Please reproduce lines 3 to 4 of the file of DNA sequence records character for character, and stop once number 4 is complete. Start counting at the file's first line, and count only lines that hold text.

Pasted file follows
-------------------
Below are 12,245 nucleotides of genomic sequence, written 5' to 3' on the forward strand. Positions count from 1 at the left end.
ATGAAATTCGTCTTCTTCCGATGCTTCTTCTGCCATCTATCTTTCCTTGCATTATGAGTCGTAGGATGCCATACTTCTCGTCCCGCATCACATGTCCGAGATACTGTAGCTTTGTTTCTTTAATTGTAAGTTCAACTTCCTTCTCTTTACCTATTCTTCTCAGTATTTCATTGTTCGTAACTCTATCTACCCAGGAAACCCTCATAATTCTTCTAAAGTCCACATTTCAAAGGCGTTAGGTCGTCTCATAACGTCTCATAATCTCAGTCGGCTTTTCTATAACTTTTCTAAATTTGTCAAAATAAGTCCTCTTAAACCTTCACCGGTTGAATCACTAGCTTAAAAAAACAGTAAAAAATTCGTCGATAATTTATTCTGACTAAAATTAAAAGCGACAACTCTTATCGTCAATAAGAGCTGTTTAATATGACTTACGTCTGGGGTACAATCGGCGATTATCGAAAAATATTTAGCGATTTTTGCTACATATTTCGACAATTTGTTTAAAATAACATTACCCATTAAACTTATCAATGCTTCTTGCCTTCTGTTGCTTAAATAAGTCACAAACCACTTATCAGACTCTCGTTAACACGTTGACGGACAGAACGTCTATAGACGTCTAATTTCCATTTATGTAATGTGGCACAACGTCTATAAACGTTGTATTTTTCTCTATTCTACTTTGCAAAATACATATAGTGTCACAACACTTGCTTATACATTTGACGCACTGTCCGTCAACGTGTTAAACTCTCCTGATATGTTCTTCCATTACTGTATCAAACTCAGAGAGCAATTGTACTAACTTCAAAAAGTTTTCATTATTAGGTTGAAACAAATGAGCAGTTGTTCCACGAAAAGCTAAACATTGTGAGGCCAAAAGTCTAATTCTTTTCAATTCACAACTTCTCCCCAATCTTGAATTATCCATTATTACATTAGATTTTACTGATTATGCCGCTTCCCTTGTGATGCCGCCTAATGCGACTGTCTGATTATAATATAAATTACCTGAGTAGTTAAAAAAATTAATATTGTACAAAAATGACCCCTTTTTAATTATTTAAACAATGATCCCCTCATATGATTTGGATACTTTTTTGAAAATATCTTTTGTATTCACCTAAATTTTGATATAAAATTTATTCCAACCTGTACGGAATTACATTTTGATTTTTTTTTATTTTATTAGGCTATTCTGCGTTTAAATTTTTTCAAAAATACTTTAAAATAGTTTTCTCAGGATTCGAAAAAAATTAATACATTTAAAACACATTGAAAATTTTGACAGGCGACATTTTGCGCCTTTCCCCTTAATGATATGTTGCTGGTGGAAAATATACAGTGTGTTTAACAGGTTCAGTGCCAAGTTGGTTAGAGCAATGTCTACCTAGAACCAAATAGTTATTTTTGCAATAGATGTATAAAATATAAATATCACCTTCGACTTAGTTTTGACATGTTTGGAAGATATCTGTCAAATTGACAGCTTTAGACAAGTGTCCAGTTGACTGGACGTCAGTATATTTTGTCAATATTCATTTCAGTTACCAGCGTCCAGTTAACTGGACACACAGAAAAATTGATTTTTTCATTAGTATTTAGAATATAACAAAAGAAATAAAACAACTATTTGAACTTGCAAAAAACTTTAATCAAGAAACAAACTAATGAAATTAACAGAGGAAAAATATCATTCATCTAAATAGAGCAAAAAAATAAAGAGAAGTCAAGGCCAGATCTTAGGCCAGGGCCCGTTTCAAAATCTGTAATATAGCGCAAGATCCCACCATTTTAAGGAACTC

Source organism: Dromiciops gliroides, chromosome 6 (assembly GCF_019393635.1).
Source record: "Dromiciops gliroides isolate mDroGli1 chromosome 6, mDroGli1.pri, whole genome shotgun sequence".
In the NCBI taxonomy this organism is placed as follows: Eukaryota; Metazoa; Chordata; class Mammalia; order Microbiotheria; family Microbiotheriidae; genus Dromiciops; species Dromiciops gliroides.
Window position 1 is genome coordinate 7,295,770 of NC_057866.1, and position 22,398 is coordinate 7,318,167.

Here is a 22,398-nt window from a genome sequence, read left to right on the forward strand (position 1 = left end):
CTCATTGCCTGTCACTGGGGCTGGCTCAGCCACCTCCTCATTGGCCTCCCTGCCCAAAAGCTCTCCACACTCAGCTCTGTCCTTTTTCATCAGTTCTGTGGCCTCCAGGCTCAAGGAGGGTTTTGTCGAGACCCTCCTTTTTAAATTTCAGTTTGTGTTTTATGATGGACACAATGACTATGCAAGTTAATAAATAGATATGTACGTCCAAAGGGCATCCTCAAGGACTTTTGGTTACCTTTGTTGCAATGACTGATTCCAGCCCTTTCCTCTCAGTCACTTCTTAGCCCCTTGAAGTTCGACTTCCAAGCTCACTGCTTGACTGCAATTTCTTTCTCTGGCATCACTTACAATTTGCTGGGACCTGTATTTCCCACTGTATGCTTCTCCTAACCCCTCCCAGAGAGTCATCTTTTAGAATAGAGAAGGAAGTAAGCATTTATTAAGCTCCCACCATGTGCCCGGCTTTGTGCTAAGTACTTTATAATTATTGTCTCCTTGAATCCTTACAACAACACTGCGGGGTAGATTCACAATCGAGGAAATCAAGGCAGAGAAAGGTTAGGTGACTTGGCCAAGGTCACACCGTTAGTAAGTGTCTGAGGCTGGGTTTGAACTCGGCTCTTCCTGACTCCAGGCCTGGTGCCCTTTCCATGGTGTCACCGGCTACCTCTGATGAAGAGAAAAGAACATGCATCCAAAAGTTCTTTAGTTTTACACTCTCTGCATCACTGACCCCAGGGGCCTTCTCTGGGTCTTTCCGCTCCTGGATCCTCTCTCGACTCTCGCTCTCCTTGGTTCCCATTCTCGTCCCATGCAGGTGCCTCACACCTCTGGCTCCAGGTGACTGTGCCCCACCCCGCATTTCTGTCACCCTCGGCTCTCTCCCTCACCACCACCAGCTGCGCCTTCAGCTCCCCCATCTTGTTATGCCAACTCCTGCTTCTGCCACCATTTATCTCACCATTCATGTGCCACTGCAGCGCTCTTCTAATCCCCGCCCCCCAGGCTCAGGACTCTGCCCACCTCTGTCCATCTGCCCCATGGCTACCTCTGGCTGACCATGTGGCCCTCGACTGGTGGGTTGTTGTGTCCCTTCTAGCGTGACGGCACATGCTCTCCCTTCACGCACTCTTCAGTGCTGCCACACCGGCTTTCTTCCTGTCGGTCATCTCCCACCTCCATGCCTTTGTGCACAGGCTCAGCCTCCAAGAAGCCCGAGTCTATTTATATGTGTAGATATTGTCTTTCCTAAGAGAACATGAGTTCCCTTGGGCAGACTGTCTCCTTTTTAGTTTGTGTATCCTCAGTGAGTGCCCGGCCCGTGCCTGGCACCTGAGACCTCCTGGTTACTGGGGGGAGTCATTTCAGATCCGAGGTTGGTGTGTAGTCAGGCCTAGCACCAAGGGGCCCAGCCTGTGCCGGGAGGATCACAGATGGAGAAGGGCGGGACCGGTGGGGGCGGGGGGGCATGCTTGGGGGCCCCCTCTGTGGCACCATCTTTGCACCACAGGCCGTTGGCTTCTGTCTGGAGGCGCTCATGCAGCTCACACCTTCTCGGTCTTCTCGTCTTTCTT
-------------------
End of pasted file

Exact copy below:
Source organism: Dromiciops gliroides, chromosome 6 (assembly GCF_019393635.1).
Source record: "Dromiciops gliroides isolate mDroGli1 chromosome 6, mDroGli1.pri, whole genome shotgun sequence".